Director: Bruno Barreto
Reaching for the Moon is a lush, erotic and mature drama chronicling several years (we’re uncertain how long, but it’s temporal disorientation is intentional) in the relationship of the American poet Elizabeth Bishop and the Brazilian architect Lota de Macedo Soares. Bishop is played is a complex and moving performance by Miranda Otto, with a strong, commanding performance by Gloria Pires as her lover. Bishop leaves New York City, seeking inspiration she visits her former college classmate Mary (Tracey Middendorf) for a few days in Rio, a city Bishop initially says reminds her of Mexico City crossed with Miami.
Otto is stunning as Bishop, who leaves New York, suggesting a little loss every day is important for the soul. Feeling alien from a young age (growing up as orphan) she falls sick in Rio, extending her visit. We learn Mary and Elizabeth had been attracted to each other and the words did not exist for them to confirm suspicions, so they continued without the vocabulary for sexual liberation. It is only in Rio she comes into her own, seduced by Lota, who bulldozes a mountain to build her the proper studio she never had in New York.
Bishop finds herself interjecting in an established relationship, with different objectives than her friend Mary. Bishop becomes an “aunt” to Mary’s adopted child (Lota agrees to an adoption to keep her two lovers happy, and more importantly on site). Bishop finds success and ultimately pain — she goes from a lightweight casual drinker to an alcoholic in the second and third acts, returning to New York as a coup d’état forces change in Brazil. This frustrates Lota with her boundless ambitious as she constructs the once endangered (now a World Heritage Site) Flamingo Park. In New York, Bishop finds herself at a loss — she teaches, but sadly cannot seem to find happiness, which for her, always seems within reach, but never fully grasped.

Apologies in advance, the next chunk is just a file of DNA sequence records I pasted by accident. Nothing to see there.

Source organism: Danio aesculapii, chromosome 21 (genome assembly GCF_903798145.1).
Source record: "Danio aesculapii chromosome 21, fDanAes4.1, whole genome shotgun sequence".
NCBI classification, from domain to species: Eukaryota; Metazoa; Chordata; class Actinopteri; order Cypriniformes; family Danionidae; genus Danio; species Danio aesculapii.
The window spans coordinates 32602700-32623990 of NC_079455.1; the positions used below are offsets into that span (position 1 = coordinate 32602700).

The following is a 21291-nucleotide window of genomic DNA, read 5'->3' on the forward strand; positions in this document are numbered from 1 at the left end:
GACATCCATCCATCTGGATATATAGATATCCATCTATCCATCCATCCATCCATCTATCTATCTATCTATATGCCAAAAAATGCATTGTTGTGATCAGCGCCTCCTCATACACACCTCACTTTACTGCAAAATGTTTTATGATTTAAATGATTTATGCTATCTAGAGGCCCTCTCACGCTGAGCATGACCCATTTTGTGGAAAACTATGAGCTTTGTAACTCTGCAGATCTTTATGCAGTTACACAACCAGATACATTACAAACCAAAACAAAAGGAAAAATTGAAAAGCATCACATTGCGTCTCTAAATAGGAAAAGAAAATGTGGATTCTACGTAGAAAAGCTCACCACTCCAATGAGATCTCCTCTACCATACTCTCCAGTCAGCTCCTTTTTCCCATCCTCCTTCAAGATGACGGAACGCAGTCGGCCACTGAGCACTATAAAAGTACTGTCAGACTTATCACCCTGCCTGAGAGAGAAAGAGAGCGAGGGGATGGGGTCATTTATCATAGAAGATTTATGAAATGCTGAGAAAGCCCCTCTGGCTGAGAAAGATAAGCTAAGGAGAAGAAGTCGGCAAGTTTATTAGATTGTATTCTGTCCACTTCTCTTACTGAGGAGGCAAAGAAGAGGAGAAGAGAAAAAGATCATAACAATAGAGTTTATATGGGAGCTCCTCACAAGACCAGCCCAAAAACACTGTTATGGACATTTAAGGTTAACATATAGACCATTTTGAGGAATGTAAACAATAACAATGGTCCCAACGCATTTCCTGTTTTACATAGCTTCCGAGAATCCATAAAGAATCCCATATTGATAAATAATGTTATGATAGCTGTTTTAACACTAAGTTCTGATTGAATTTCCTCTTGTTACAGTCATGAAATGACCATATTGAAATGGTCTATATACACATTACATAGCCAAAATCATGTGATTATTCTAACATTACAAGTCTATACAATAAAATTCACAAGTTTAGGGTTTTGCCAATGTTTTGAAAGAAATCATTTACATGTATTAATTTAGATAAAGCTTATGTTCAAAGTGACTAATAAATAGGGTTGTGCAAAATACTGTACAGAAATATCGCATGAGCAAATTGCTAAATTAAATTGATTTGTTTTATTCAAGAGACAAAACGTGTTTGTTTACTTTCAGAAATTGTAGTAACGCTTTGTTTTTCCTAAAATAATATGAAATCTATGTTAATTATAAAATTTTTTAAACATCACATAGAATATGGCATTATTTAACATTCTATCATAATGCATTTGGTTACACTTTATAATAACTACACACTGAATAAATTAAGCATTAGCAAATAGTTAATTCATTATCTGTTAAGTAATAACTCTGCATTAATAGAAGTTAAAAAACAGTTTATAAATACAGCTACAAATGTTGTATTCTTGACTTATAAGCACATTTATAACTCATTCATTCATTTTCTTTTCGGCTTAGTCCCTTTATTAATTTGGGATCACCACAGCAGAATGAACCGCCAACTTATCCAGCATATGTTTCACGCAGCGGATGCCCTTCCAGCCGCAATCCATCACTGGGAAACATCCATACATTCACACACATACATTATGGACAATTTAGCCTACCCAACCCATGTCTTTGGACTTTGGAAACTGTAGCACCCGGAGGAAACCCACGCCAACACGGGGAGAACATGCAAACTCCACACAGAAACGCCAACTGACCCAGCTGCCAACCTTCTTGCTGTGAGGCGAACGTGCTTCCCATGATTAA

The script (by Matthew Chapman and Julie Sayres) is imperfect, lacking subtly in its dialogue, however Bruno Barreto’s direction, including his use of music, atmosphere and the absolutely gorgeous compositions from cinematographer Mauro Pinheiro Jr., are intoxicating, elevating what may have been a straight forward psychological drama into realm of fairy tale. Barreto handles the complex dramatic material often with the light touch of his comedies Basa Nova and View from the Top — here he’s doing what he does best. Reaching for the Moon is a gorgeous, intoxicatingly beautiful drama, with strong performances from our leads.
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